The most well-known “emotion” region of the brain is the amygdala, a group of nuclei found deep within the temporal lobes. Since 2009, at least 30 articles in the popular press have claimed that fear is caused by neurons firing in the amygdala. Yet only a quarter of the experiments that we analyzed showed an increase in activity in the amygdala during the experience of fear. Indeed, it has long been known that certain “fear” behaviors, such as fleeing, don’t require the amygdala.
Other evidence against the amygdala-fear relationship comes from a pair of identical twins, known in the scientific literature as “BG” and “AM,” who both have a genetic disease that obliterates the amygdala. BG has difficulty feeling fear in all but the most extreme situations, but AM leads a normal emotional life.
Brain regions like the amygdala are certainly important to emotion, but they are neither necessary nor sufficient for it. In general, the workings of the brain are not one-to-one, whereby a given region has a distinct psychological purpose. Instead, a single brain area like the amygdala participates in many different mental events, and many different brain areas are capable of producing the same outcome. Emotions like fear and anger, my lab has found, are constructed by multipurpose brain networks that work together.
If emotions are not distinct neural entities, perhaps they have a distinct bodily pattern — heart rate, respiration, perspiration, temperature and so on?
Again, the answer is no. My lab analyzed over 200 published studies, covering nearly 22,000 test subjects, and found no consistent and specific fingerprints in the body for any emotion. Instead, the body acts in diverse ways that are tied to the situation. Even a rat facing a threat (say, the odor of a cat) will flee, freeze or fight depending on its surrounding context.
The same goes for the human face. Many scientists assume that the face clearly and reliably broadcasts emotion (scowling in anger, pouting in sadness, widening the eyes in fear, wrinkling the nose in disgust). But a growing body of evidence suggests that this is not the case. When we place electrodes on a human face and actually measure muscle movements during anger, for example, we find that people make a wide variety of movements, not just the stereotypical scowl.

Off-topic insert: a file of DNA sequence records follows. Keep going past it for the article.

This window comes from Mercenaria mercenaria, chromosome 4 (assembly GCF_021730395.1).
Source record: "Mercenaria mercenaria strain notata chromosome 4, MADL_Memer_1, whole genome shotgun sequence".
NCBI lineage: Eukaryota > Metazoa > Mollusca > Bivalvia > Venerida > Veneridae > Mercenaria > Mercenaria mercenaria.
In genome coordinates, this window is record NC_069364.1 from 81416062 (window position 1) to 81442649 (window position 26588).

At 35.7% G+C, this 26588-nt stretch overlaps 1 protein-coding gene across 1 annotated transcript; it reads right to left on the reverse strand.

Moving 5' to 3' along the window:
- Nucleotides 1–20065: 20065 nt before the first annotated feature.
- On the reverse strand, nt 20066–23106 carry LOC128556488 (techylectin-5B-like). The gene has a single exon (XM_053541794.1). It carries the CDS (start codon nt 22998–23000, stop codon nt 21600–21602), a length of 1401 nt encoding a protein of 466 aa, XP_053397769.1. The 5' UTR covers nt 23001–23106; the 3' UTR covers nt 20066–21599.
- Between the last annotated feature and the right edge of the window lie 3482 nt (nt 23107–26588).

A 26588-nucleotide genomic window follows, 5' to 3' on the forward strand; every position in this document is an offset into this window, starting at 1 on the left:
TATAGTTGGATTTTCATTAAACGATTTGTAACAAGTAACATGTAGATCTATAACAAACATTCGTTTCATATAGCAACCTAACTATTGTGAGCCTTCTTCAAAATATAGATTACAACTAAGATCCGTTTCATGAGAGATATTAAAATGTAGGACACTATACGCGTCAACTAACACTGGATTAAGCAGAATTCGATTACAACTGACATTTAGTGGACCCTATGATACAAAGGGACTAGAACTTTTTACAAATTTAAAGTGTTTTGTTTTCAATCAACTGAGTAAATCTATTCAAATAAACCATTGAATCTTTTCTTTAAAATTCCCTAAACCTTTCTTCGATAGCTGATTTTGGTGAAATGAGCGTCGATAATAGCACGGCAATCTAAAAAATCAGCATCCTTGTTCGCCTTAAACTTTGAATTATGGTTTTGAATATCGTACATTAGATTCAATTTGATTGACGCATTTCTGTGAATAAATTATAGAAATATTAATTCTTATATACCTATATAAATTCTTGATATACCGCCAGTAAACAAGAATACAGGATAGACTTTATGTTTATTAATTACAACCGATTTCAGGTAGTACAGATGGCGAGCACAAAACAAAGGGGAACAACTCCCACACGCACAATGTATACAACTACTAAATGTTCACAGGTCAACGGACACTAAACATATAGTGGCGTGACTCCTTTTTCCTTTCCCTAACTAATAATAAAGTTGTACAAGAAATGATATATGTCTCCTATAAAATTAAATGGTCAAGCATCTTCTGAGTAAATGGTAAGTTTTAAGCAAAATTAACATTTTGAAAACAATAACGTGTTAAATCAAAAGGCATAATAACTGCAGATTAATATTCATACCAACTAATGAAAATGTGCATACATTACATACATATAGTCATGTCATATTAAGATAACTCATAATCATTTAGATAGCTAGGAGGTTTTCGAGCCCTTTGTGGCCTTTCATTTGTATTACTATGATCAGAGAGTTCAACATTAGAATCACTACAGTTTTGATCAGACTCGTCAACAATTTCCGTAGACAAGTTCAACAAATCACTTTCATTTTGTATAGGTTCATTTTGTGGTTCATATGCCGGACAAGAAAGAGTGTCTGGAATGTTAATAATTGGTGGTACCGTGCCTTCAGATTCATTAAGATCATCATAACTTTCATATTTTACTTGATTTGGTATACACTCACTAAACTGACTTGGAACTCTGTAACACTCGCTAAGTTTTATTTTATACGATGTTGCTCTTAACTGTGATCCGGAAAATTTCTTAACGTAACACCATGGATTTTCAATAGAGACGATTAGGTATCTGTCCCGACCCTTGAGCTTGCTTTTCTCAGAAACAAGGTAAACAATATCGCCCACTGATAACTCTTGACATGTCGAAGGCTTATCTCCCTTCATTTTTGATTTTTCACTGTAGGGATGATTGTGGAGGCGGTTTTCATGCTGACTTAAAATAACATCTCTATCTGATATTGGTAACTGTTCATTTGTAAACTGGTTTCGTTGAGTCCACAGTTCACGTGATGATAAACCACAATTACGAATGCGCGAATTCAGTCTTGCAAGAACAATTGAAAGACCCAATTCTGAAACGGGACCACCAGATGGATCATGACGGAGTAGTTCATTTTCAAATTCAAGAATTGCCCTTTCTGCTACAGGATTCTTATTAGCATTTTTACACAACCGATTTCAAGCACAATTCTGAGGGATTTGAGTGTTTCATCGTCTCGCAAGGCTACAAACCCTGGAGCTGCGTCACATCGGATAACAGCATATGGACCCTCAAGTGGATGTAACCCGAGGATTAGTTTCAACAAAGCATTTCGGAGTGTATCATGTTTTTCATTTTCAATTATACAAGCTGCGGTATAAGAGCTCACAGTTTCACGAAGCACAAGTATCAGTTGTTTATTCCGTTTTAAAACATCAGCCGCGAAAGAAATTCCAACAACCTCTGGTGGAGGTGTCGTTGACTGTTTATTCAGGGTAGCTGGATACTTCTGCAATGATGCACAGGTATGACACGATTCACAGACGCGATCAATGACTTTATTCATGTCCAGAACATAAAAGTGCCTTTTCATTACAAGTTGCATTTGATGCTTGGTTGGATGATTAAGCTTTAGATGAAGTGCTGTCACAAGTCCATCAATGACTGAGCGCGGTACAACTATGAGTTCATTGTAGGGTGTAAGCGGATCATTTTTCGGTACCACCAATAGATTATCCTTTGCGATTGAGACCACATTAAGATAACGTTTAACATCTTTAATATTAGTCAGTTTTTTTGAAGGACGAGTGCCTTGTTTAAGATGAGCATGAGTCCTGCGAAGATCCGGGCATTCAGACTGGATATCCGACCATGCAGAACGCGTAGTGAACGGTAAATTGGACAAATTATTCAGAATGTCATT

CHARLES DARWIN famously vanquished the notion of essences in biology. He observed that a species is not a single type of being with a fixed set of attributes, but rather a population of richly varied individuals, each of which is better or worse suited to its environment.
Analogously, emotion words like “anger,” “happiness” and “fear” each name a population of diverse biological states that vary depending on the context. When you’re angry with your co-worker, sometimes your heart rate will increase, other times it will decrease and still other times it will stay the same. You might scowl, or you might smile as you plot your revenge. You might shout or be silent. Variation is the norm.
This insight is not just academic. When medical researchers ask, “What is the link between anger and cancer?” as if there is a single thing called “anger” in the body, they are in the grip of this error. When airport security officers are trained on the assumption that facial and body movements are reliable indicators of innermost feelings, taxpayers’ money is wasted.
The ease with which we experience emotions, and the effortlessness with which we see emotions in others, doesn’t mean that each emotion has a distinct pattern in the face, body or brain. Instead of asking where emotions are or what bodily patterns define them, we would do better to abandon such essentialism and ask the more revealing question, “How does the brain construct these incredible experiences?”

Christopher Henshilwood - TRACSYMBOLS

Christopher Henshilwood - TRACSYMBOLS:

"I believe that ground breaking results in the field of modern human evolution in Africa result from the discovery and excavation of new sites. Combined with the precision excavation techniques that I have developed, and the application of theoretical approaches and analytical methods developed in tandem with a multi-disciplinary team, we have over 20 years, changed or refined the interpretation of the earliest instances of complex human behaviour and imposed new standards on the analysis of prehistoric material culture. I have published wide ranging papers on the origins of language and symbolism; the effects of climatic variation on human demographics, and on the theory of human behavioural evolution. My journal publications (e.g. 10 in J. Hum. Evol)  have been cited 1822 times (Scopus: H-Index 18) and my 4 Science publications 458 times (Impact factor 33.6). Over the past 8 years I have led our research in the field and authored more than 30 peer reviewed papers (>500 citations), including 2 in Science, and published two books. A key strength of these publications is the input of more than thirty cross-disciplinary researchers, a factor I believe essential in addressing the complexities that are integral to original research articles on early human behavioural evolution."